Heart Inflammation Pericarditis
What is Pericarditis?
Pericarditis is inflammation of the pericardium — the sac surrounding the heart. This sac is made of two thin layers of tissue with a small amount of fluid between them. The fluid keeps the layers from rubbing against each other and causing friction. The pericardium holds the heart in its position in the chest and protects it from infection. Based on how long you have had pericarditis, your healthcare provider may label your pericarditis as , subacute (it occurs within weeks or a few months after the initial event that caused it), , or recurrent.
Some people who have pericarditis also develop a pericardial effusion, which is a buildup of fluid in the sac around the heart. If too much fluid builds up, the heart may not be able to pump normally. This is a condition called cardiac , which can be life-threatening.
Causes and Risk Factors
Sometimes, the cause of pericarditis is not known (). It is not always necessary to know the cause of pericarditis for your healthcare provider to treat it. Causes of pericarditis include:
- Viral, bacterial, parasitic, or fungal infections
- disorders such as lupus or rheumatoid arthritis
- Surgery, injury, or trauma to the chest
- Uremia, a condition that occurs when the kidneys do not properly filter the urine and waste products build up in the blood
- Certain medicines or cancer treatments, such as blood thinners, heart medicines, and medicines called diuretics that help your body get rid of extra fluid
- Other medical conditions such as cancer or a heart attack
Symptoms of pericarditis can feel like a heart attack or other serious health problem. If you have chest pain or severe shortness of breath, or your symptoms get worse, call 9-1-1 or seek medical help right away. Pericarditis symptoms include:
- Chest pain that feels sharp, gets worse with breathing, and feels better with sitting up and leaning forward
- Irregular, fast heartbeat called pericardial friction rub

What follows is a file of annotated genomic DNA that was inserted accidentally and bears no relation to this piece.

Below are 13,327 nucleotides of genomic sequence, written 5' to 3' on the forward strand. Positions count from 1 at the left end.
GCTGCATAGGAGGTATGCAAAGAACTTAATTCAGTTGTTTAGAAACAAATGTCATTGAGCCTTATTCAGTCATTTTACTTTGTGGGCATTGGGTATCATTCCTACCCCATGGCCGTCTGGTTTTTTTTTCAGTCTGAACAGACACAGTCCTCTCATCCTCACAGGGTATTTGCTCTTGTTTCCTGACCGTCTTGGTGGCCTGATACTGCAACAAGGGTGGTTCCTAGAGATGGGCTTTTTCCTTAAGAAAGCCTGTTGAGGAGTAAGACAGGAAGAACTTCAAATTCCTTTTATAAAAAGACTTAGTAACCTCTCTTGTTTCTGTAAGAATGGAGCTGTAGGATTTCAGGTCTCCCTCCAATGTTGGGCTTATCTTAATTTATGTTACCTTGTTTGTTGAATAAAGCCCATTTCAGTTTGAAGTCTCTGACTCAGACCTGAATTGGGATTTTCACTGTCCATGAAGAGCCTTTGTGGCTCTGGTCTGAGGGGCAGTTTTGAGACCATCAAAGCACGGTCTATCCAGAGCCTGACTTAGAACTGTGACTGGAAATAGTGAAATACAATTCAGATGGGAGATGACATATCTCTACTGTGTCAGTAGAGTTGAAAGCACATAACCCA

- Shortness of breath
- Pain in the neck or shoulders that can be mild or severe
Your healthcare provider may perform these procedures and tests to help diagnose pericarditis.
- A physical exam to listen to your heart for a sound called “pericardial friction rub.” This sound is caused by the inflamed pieces of the pericardium rubbing against each other.
- An ECG (EKG)
- Heart imaging tests such echocardiography and chest x-ray
- Blood tests such as C-reactive protein (CRP). If you have pericarditis, your CPR level will be higher than normal because of the inflammation in the pericardium. Your healthcare provider can perform this test after you start taking medicine to see how well the medicine works at treating your pericarditis.
Once pericarditis is diagnosed, your healthcare provider may need to run more tests to find the cause and treat it.
Treatment can vary from person to person depending on the cause and how severe it is. The goal of most treatments is to lessen pain, lower inflammation of the pericardium, and fix pericardialif neccesary
- Medicines to relieve pain and reduce inflammation include colchicine, aspirin, and non-steroidal anti-inflammatory drugs (NSAIDs) such as ibuprofen. Side effects are mainly gastrointestinal and include abdominal pain, nausea, vomiting, and diarrhea.
- Corticosteroids like prednisone lower the activity of the body’s immune system. With pericarditis, corticosteroids are used only in people who are not responding to or cannot take NSAIDs. Side effects can include weight gain and increased risk of infection.
- Intravenous immunoglobulin (IVIG) helps control the body’s immune and response if you have an disorder such as lupus.
- Antibiotics can treat a bacterial infection if that is the cause.
- Pericardiocentesis is a procedure that removes extra fluid in the pericardium (pericardial effusion) with a thin needle. Risks of the procedure are rare but include bleeding, infection, or damage to the heart.
- Pericardiectomy is a surgery to remove part or most of the pericardium. This treatment is only recommended when medicine or other treatments have not worked. It can be a successful option for people who have pericarditis that goes away and comes back or who have end-stage constrictive pericarditis, which develops when the pericardium becomes thickened and scarred.